Which countries have coronavirus travel bans?

As increasingly extreme measures are being taken to halt the spread of coronavirus, or Covid-19, new travel bans and advisories are being introduced on a daily basis.

Here are the key travel bans you need to know about.


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As of 12pm GMT on 13 March, the Government of India has suspended all tourist visas and e-visas granted on or before 11 March.

“All existing visas, except diplomatic, official, UN/international organizations, employment, project visas, stand suspended till 15 April 2020,” it said in a statement.

Visas of those already in India remain valid, however, and they may contact the nearest FRRO for visa extension or conversion.

All those entering India, including Indian nationals, are advised against non-essential travel.

Those arriving having visited China, France, Germany, Iran, Italy, South Korea and Spain will be put into a 14-day quarantine.

Czech Republic

The Czech Republic has closed its borders to travellers from 15 nations, including the UK, amid the global coronavirus pandemic.

Prime Minister Andrej Babis declared a 30-day state of emergency, with foreign nationals travelling from Germany, Austria, Italy, Sweden, Norway, France, Netherlands, Belgium, Spain, Denmark, Switzerland, China, South Korea, Iran and the UK all banned from entering the country.

Czech citizens have also been barred from entering the above nations.

Foreigners with permanent Czech residency and cross-border workers will be exempt from the ban.

The ban comes into effect at 11pm GMT on 13 March.


One of worst-affected countries in the world, Italy has been on lock-down since 9 March, when a national quarantine was imposed. The Italian authorities have advised against travel for tourism purposes throughout Italy, and said that tourists already on holiday in Italy should limit their movements to those necessary to returning home.

Although airports remain open, airline schedules are subject to change and flights are being cancelled all the time, with the majority of carriers ceasing to operate direct flights between Italy and the UK after 13 March. 

The Foreign Office advises against all but essential travel to Italy and says: “British tourists in Italy should contact their airline operators as soon as possible to arrange return to the UK.”

Train companies are also reducing services, including to Milan Malpensa airport, and some cross-border bus companies are cancelling their services. Although ports remain open, cruise ship passengers are barred from disembarking.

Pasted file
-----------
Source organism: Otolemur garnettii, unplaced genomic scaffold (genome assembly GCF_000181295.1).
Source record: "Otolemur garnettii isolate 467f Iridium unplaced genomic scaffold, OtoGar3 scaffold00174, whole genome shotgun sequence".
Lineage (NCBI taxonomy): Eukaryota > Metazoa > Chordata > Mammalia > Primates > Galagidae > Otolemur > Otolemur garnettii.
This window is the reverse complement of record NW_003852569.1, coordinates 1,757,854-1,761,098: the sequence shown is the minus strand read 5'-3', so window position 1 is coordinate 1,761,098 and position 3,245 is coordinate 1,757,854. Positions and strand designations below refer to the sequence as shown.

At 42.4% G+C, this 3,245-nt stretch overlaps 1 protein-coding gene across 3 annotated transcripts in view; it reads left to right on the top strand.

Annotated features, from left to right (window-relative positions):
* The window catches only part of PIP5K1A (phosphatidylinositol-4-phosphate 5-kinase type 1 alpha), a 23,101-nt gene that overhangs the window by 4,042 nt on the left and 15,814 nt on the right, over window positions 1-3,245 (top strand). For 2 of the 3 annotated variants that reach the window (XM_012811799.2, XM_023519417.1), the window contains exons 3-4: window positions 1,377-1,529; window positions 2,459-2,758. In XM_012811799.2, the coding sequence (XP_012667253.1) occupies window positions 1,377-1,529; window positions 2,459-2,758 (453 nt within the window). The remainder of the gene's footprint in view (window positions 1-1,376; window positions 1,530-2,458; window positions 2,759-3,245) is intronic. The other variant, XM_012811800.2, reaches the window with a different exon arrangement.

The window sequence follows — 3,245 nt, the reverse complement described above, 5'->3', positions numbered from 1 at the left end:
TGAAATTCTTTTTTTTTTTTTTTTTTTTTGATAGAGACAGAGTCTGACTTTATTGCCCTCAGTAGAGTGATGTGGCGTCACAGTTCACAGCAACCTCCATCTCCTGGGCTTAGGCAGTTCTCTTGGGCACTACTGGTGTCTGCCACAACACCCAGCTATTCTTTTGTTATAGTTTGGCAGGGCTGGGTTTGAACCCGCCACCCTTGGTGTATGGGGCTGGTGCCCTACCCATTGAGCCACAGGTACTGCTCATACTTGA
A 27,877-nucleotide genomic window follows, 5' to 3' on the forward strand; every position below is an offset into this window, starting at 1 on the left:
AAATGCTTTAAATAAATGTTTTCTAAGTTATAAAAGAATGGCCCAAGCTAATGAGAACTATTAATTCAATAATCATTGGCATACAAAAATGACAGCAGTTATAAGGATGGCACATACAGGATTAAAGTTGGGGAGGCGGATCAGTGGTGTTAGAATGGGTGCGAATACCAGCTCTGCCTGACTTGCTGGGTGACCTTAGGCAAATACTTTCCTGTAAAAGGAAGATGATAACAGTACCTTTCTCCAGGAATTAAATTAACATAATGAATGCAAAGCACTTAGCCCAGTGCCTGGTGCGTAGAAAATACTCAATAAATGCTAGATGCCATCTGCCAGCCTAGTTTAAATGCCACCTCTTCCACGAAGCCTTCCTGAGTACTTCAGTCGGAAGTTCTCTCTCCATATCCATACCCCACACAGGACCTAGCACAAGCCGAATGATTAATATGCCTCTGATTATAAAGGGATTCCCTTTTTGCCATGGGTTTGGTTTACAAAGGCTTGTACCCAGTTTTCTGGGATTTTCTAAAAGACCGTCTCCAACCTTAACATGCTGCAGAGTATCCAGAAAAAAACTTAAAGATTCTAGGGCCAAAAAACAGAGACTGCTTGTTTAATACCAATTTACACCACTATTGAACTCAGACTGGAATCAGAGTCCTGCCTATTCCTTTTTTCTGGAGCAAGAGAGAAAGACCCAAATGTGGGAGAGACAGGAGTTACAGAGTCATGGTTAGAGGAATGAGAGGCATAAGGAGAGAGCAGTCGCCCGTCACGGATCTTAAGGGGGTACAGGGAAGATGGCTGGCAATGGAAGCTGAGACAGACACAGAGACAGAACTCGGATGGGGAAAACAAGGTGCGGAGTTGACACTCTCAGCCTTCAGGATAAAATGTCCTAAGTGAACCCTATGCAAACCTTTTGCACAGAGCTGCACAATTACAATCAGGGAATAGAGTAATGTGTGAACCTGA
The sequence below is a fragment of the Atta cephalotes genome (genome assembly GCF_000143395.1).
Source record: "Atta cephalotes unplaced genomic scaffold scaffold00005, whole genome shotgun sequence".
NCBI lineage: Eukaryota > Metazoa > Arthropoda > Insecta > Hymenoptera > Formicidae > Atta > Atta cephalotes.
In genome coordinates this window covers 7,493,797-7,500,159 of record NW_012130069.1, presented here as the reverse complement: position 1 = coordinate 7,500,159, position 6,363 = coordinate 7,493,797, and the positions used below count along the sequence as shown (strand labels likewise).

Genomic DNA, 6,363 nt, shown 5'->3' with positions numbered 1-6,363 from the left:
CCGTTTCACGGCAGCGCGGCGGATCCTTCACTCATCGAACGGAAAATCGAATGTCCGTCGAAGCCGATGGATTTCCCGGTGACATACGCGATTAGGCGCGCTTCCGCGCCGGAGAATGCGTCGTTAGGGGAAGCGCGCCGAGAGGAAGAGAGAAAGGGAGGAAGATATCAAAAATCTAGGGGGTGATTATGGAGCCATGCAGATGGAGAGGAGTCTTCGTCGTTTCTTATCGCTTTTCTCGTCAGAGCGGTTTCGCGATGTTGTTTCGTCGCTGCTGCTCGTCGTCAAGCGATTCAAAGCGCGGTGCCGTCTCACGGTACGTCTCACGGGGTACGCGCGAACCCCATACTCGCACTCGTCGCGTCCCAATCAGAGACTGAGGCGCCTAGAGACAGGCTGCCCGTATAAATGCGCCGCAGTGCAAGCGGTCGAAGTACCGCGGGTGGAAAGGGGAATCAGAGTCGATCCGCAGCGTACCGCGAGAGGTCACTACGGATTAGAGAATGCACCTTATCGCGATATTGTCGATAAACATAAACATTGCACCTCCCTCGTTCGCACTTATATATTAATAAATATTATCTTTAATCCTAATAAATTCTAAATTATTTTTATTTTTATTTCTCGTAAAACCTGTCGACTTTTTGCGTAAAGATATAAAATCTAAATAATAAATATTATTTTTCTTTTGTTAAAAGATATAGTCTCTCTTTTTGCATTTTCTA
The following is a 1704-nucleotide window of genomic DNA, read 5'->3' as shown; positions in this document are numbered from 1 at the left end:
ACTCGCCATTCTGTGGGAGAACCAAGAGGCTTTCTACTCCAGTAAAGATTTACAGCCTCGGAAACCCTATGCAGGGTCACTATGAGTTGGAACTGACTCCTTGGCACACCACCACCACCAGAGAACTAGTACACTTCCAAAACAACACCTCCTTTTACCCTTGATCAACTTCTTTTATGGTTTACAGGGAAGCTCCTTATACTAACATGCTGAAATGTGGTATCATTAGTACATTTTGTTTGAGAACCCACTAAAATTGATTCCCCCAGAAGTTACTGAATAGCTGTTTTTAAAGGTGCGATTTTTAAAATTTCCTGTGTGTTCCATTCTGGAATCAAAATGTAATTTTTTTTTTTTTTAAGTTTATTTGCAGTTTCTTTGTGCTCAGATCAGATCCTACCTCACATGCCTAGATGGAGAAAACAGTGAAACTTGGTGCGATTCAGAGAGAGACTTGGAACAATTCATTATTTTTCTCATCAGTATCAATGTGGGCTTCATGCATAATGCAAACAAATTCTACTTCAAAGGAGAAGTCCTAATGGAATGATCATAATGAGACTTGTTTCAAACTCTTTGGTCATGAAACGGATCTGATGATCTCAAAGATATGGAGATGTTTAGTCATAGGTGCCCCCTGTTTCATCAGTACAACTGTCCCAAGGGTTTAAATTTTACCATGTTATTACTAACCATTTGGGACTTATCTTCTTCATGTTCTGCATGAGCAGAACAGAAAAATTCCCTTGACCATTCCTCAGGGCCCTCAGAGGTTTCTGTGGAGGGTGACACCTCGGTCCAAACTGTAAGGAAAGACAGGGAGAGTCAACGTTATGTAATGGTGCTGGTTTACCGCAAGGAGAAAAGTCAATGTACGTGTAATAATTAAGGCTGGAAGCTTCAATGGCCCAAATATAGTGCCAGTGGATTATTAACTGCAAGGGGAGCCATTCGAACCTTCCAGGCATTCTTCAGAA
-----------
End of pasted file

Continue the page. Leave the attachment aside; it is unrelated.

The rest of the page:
As part of the new measures, many businesses are closed, including ski resorts.


Slovakia is stopping all international travel to and from the country and introducing border checks. 

Prime Minister Peter Pellegrini said that the country’s international airports would close and international bus and train travel would also be halted.


Guаtеmаlа аnnоunсеd іt іѕ bаnnіng citizens from Eurореаn соuntrіеѕ, Іrаn, Сhіnа, Ѕоuth Коrеа аnd Nоrth Коrеа from entering tо рrеvеnt thе ѕрrеаd оf thе соrоnаvіruѕ. The rules came into effect on 12 March.


A new travel advisory issued by President Trump on Wednesday night has banned entry to the US for foreign nationals who have visited European countries in the last two weeks.

The ban, which is aimed at quelling the spread of coronavirus in the States, applies to those who have been to countries within the Schengen Area, but not to the UK and Ireland. 

The 26 Schengen countries are: Austria, Belgium, Czech Republic, Denmark, Estonia, Finland, France, Germany, Greece, Hungary, Iceland, Italy, Latvia, Liechtenstein, Lithuania, Luxembourg, Malta, The Netherlands, Norway, Poland, Portugal, Slovakia, Slovenia, Spain, Sweden and Switzerland.

Legal permanent US residents and the immediate family members of US citizens will still be permitted entry back into the States.

The advisory is in place for 30 days, starting from 11.59pm on 13 March (3.59am on 14 March in the UK).

It follows the entry ban on all foreign travellers who have been in China or Iran in the last 14 days.


Australia has imposed travel bans on foreign nationals from China, South Korea, Iran and Italy, and requires Australians and permanent residents returning from those countries to self-isolate for a fortnight.

Citizens are also being asked to “reconsider your need to travel overseas at this time, regardless of your destination, age or health”. Prime Minister Scott Morrison said: “Only essential travel should be considered if you are going overseas from this point forward.”


Japan has banned entry to passengers who have been in affected regions of China, South Korea or Italy within the last 14 days. Japanese nationals, their spouses and children are exempt.


Thailand has suspended its visa exemption policy for travellers from Hong Kong, South Korea and Italy. 

Visa on arrival has also been stopped for 18 countries: Bulgaria, Bhutan, Cyprus, Ethiopia, Fiji, Georgia, India, Kazakhstan, Malta, Mexico, Nauru, Papua New Guinea, Romania, Russia, Saudi Arabia, Uzbekistan, Vanuatu and China.

Travellers must apply for visas in advance and present a medical certificate to show they don’t have coronavirus.


Anyone arriving in Norway from outside the Nordic countries (Denmark, Finland, Iceland, Norway and Sweden, plus Greenland, the Faroe Islands and the Åland Islands) is being told to self-isolate for two weeks, regardless of whether they have symptoms or not, according to the Norwegian Health Directorate. 

The restrictions run until 26 March.

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